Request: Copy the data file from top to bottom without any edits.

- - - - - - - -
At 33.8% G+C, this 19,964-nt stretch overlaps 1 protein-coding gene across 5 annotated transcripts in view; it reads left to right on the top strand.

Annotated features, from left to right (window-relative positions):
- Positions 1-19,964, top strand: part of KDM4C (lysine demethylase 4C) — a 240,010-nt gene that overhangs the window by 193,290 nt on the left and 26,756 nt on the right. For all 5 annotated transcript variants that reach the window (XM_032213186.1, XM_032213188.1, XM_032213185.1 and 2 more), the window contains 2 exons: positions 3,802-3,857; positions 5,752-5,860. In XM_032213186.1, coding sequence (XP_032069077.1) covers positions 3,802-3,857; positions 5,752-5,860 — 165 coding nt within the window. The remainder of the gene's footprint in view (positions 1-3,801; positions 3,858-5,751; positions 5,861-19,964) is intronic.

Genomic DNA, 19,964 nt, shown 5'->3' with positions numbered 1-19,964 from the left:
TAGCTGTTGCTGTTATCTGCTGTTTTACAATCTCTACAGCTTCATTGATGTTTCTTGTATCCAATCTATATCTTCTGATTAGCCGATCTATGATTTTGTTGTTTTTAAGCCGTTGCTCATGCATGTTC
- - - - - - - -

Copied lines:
At 33.8% G+C, this 19,964-nt stretch overlaps 1 protein-coding gene across 5 annotated transcripts in view; it reads left to right on the top strand.

Annotated features, from left to right (window-relative positions):
- Positions 1-19,964, top strand: part of KDM4C (lysine demethylase 4C) — a 240,010-nt gene that overhangs the window by 193,290 nt on the left and 26,756 nt on the right. For all 5 annotated transcript variants that reach the window (XM_032213186.1, XM_032213188.1, XM_032213185.1 and 2 more), the window contains 2 exons: positions 3,802-3,857; positions 5,752-5,860. In XM_032213186.1, coding sequence (XP_032069077.1) covers positions 3,802-3,857; positions 5,752-5,860 — 165 coding nt within the window. The remainder of the gene's footprint in view (positions 1-3,801; positions 3,858-5,751; positions 5,861-19,964) is intronic.

Genomic DNA, 19,964 nt, shown 5'->3' with positions numbered 1-19,964 from the left:
TAGCTGTTGCTGTTATCTGCTGTTTTACAATCTCTACAGCTTCATTGATGTTTCTTGTATCCAATCTATATCTTCTGATTAGCCGATCTATGATTTTGTTGTTTTTAAGCCGTTGCTCATGCATGTTC